Acne is commonly the result of hormonal fluctuations, which is why it often occurs in puberty. Over 85% of teenagers will have problems with hormonal acne on their face, neck, shoulders, chest, back, and/or upper arms. Hormonal acne can range from mild to severe, and while it can sometimes be annoying or painful, acne can usually be managed with diligent treatment.
Hormones generally aren’t a factor in adult acne, hormone levels may contribute to hormonal acne in adult women with underlying medical conditions. It may be this imbalance that gives rise to acne flares.
The primary characteristic of acne is clogged pores, which appear on the surface of the skin as whiteheads or blackheads.
Causes of Acne
Hormones are your body’s way of chemically communicating to itself when it’s time to do certain things. An excess of hormones can result in hyperactivity and is essentially what happens in the skin during puberty.
When there’s an excess of the hormones called androgens (primarily male hormones), the glands in your skin’s pores can’t control the excess amount of sebum production. Sebum then clogs the pores or hair follicles in your skin. If this clogged pore becomes irritated and inflamed, it will form a pimple (zit).
If skin cells close around the clog, then a whitehead will form a bulge in the skin that is white in the center and possibly red around the edges. If the pore is open, the sebum will oxidize and turn black, forming a blackhead.
The increase in oil production on your skin also makes a friendlier environment for the acne-causing bacteria, Propionibacterium acnes. These bacteria normally live on your skin without causing any problems, but with the extra oil, they can overgrow and produce pimples. Infected pimples will bulge, turn red, and inflame. A cyst may form, characterized by a large and painful bump that forms deep in a pore underneath the surface of the skin.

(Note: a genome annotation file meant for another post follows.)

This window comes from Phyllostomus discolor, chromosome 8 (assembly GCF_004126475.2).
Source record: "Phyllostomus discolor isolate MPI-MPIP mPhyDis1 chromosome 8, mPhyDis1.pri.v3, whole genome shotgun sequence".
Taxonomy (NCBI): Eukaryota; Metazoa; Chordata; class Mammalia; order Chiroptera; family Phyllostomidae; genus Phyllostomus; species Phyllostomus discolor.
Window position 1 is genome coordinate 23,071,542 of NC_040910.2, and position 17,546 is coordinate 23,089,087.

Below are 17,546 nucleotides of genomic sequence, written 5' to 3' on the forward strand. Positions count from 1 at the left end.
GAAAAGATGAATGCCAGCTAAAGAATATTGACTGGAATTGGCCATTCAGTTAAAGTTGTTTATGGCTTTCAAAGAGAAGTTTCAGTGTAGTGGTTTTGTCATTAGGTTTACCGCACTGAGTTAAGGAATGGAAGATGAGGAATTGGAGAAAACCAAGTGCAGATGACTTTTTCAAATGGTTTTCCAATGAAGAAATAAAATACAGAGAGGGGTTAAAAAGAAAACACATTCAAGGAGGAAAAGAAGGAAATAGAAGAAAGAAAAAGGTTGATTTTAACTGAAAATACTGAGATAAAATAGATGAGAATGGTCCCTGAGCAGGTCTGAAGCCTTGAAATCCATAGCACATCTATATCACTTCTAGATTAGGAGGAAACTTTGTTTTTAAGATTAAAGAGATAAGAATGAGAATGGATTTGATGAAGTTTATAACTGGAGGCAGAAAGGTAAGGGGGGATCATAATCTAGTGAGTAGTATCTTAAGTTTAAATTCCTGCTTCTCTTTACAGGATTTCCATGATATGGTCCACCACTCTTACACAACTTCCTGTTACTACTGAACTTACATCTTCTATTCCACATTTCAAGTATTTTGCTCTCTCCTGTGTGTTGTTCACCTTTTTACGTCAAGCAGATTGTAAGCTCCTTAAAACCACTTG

Fluctuating hormones, dead skin cells, bacteria, and excessively oily skin, all-cause acne and contribute to hormonal acne breakouts.
What Triggers Acne?
Women with fluctuating hormones are more prone to acne than usual. This includes:
- Teenagers and pre-teens going through puberty
- Women who have changed hormonal birth control methods
- Pregnant women
- Women approaching their menstrual periods
- Women approaching menopause
Some things that can aggravate acne include:
- Comodegenic facial creams or cosmetics
- Greasy hair products
- Clothing or laundry detergents
- Heat and humidity
Many treatments for acne are available over-the-counter, and most of the population will find that they are effective. Look for formulas that contain:
- Salicylic acid
- Glycolic acid
- Azelaic acid
- Lactic acid
- Benzoyl peroxide
You may have to try a few different products to find one that’s effective for you. Most products won’t provide results overnight for clearer skin, so give each product 3-4 weeks to work. Wash your face thoroughly, removing all cosmetics, then apply the solution before bedtime.
For more severe acne (cystic acne), your doctor may prescribe:
- Birth control pills (contraceptive pills)
- Oral vitamin A that reduces the amount of oil released by oil glands in your skin
- Spironolactone, an anti-androgen drug
- Topical retinoids
- Antibiotics – could come in a topical treatment or oral medication
- Steroids – typically in a cream, but can be injected into very large cysts to reduce the size
- Isotretinoin (Accutane) – for severe acne (cystic acne), with large cysts and scarring
You may not be able to prevent all acne, but you can greatly reduce its appearance by controlling the oil production of your skin. Wash your face in the morning and before bedtime with a soft washcloth, warm water, and mild, unscented soap. Use gentle motions and try not to scrub, which can irritate the skin. Use non-comedogenic (non-clogging moisturizers, and skin care products. Avoid picking at your pimples, as this can cause scarring.
If you believe you are experiencing symptoms of, or suffering from Hormonal Acne, or have questions about it, please see your doctor.
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